Jordan Peele reveals the meaning behind his upcoming horror film ‘NOPE’

NOPE
Image via IMDb

Jordan Peele is known for making movies with poignant messages amidst terrifying happenings that put characters through the wringer, and the upcoming NOPE follows the same trend. At Universal’s presentation at the CinemaCon event, Peele explained why he chose the title and how this is a horror movie for people who might not be into such movies.

“The film is a ride. The title speaks to the idea of the audience reacting to what they’re thinking and feeling in the theater. When you tell people it’s a scary movie a lot of time they say NOPE. So I want to acknowledge those people with the title and bring them in. This is about the person who thinks they don’t love the horror movie. To show them that maybe they do.”

NOPE stars Keke Palmer and Daniel Kaluuya who play caretakers of the only Black-owned horse ranch in Hollywood. In the trailer, the two are shooting a commercial before encountering a mysterious force that affects human and animal behaviors.

The music slows down, everything goes quiet, and suddenly a light appears in the distance that portends doom. At one point, Keke’s character runs for her life before being flung into the sky while the swirling dust obscures the terrifying view. CinemaCon footage of NOPE showed the two characters becoming obsessed with trying to catch the mysterious visitors on security cameras installed around the ranch.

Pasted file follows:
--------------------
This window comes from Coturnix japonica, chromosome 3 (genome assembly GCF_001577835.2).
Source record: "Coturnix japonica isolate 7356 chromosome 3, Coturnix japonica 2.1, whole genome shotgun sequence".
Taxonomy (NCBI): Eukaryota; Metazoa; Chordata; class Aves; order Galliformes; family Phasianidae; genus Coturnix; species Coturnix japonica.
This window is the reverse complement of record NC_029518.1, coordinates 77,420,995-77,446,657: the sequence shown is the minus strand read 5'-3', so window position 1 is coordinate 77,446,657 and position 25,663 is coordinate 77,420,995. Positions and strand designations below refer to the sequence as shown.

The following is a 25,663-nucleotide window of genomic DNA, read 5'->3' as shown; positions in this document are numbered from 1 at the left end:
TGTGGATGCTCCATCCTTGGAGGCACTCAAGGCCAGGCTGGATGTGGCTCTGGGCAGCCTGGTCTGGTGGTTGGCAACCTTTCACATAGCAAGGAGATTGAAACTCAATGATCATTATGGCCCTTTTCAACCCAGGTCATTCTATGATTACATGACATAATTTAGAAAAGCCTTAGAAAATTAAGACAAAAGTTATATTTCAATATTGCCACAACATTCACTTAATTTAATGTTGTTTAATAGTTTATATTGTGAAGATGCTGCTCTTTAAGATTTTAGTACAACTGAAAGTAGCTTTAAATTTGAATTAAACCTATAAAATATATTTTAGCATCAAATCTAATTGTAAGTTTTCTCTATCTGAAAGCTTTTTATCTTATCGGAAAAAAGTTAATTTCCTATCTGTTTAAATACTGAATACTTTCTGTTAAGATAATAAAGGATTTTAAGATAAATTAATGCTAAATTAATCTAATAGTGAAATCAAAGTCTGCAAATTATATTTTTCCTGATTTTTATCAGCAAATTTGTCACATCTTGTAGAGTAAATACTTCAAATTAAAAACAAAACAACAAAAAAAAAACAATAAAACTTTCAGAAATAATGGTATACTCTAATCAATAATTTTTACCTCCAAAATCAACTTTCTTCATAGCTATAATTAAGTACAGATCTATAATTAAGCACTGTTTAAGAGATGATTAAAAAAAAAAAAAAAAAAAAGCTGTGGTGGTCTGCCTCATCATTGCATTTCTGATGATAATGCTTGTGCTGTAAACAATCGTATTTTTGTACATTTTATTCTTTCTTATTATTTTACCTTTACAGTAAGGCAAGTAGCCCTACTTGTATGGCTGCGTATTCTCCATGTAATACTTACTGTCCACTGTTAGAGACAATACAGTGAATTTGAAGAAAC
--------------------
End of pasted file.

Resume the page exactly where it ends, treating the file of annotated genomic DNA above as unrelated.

Peele’s idea of making this for the non-horror fan makes a lot of sense. People have often critiqued why characters in horror movies don’t leave haunted houses or stay in places where there’s clearly a dark presence, and it looks like the intent of NOPE is to address that. His work is never straightforward and there tends to be a level of deconstruction throughout his stories that increases the overall appeal.

Peele loves playing with people’s minds, so it should come as no surprise that there’s an extra metaphysical layer of psychology to his upcoming film. His hit movie Get Out showed how people who seem supportive and trustworthy can be ruthlessly cruel, and Us explored how distorted images can become someone’s undoing if they’re not careful.

Although Peele has kept much of NOPE a secret, the themes will likely fall right in line with his previous films. This time, audiences will have to look up at the skies for the answers.

NOPE releases in theaters July 22.